Lenders on decentralized finance (defi) protocol Compound on Thursday got liquidated for a massive $103 million, according to analytics provider Loanscan. This happened after what appears to be an oracle exploit on the Dai stablecoin.
An apparent error or malicious attack to the Dai-dollar-peg data supplied by the Coinbase oracle pushed the price of the stablecoin to about $1.30 â€“ a premium of 30% â€“ leaving some users on Compound under-collateralized.
Compound gets its pricing data from Coinbase Pro. Now, once this happened, and based on the built-in protocol rules, this could only mean one thing â€“ forced liquidation of the borrowerâ€™s position.
According to Alex Svanevik, chief executive officer of data analytics firm Nansen, the liquidations affected the third-largest COMP farmer, who was liquidated for $46 million. Svanevik told industry media that, â€œAs far as I can tell, Compound worked exactly as it should. But questions will be asked about the oracle.â€
Compound, the third-largest defi platform, allows users to borrow funds such as Dai from each other. However, to borrow, a user is compelled to provide collateral that exceeds the amount they are borrowing â€“ meaning all loans should be over-collateralized.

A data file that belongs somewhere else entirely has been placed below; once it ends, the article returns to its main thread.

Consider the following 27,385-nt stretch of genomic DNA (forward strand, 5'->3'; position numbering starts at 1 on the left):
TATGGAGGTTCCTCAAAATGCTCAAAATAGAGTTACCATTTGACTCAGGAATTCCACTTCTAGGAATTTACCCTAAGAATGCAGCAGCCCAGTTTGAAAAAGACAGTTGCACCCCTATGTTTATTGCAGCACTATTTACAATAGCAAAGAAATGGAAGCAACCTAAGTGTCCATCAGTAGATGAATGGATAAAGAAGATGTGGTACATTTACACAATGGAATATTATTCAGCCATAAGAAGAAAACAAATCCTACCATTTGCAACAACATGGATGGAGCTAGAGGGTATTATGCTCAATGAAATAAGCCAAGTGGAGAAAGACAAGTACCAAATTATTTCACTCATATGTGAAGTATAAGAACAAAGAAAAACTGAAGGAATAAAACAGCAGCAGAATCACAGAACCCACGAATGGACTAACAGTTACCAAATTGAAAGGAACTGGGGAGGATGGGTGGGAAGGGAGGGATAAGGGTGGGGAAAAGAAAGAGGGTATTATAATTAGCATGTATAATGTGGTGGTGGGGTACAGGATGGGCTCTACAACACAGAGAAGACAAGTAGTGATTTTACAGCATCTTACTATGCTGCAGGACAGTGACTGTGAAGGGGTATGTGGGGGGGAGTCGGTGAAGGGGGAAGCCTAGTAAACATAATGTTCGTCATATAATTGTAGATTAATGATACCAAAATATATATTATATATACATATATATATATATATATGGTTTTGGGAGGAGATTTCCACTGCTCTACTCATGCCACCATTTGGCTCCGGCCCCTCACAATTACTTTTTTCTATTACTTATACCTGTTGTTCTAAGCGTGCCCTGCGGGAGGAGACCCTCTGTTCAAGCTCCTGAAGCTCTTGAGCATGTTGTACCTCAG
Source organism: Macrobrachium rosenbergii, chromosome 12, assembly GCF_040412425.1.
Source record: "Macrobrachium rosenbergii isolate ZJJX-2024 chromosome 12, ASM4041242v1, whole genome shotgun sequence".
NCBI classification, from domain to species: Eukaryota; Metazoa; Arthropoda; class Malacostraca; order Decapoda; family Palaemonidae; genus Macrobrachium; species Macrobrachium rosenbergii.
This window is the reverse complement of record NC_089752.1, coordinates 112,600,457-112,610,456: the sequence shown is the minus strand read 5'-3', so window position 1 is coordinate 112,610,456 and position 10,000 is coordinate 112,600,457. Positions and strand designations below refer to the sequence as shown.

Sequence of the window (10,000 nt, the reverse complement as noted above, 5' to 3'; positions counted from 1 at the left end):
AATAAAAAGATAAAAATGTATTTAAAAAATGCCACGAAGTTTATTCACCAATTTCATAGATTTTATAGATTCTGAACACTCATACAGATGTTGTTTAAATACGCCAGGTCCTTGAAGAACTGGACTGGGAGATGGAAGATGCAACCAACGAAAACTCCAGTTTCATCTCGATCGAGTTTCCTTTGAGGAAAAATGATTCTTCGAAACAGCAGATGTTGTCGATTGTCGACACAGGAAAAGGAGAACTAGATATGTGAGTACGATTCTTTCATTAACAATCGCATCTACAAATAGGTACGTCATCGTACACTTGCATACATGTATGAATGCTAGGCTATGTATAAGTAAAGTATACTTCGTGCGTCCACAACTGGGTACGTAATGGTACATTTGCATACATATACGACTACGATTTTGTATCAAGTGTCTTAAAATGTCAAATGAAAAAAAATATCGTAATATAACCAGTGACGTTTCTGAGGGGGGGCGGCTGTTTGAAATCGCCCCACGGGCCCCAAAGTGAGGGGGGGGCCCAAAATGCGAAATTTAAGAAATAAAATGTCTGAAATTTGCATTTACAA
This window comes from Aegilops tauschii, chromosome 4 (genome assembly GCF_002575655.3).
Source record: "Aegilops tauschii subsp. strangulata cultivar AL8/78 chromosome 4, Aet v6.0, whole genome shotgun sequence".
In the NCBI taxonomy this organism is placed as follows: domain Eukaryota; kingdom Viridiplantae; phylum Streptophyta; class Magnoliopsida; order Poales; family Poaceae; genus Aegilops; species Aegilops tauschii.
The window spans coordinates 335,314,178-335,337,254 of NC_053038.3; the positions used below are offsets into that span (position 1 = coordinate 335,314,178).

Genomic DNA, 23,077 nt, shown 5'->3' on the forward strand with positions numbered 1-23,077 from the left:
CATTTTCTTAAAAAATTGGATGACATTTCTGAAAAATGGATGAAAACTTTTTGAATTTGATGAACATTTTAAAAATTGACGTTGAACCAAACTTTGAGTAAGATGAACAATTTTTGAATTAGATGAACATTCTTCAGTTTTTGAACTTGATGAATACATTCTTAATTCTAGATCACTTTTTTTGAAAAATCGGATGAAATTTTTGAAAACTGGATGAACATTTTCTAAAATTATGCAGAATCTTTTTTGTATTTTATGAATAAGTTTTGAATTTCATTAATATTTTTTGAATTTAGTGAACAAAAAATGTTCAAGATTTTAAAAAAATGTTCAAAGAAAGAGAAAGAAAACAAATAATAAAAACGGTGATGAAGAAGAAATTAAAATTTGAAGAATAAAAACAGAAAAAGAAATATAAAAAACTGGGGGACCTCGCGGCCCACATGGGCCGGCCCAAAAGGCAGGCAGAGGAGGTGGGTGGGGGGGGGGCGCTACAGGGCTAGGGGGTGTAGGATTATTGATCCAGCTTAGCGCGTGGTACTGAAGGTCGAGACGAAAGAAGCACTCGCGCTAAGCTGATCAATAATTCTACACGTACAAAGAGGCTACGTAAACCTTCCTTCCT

When the price of Dai spiked in the suspected Thursday oracle exploit, liquidations occurred because the loans had become under-collateralized.
For example, if a Compound user borrowed the equivalent of $100 in Dai, and then the price of the stablecoin rose to $1.30, it means the userâ€™s borrowed amount has also increased to $130. However, if the user has less than this amount in collateral, they would be considered under-collateralized. Compound will liquidate them.
This is the platformâ€™s biggest liquidation yet. In July this year, Compound saw $6.3 million worth of liquidations in 24 hours. Some observers criticized Compound for relying on a centralized platform like Coinbase for its price feeds.
â€œIt boggles my mind that we are in late 2020 and defi platforms are still vulnerable to oracle attacks,â€ said one Twitter user @linkfrogposter. â€œThis is why the Chainlink price feeds [for example] uses multiple sources of information (multiple independent node operators and multiple independent data providers). A median is then calculated.â€
What do you think about Compoundâ€™s $100 million liquidations? Let us know in the comments section below.
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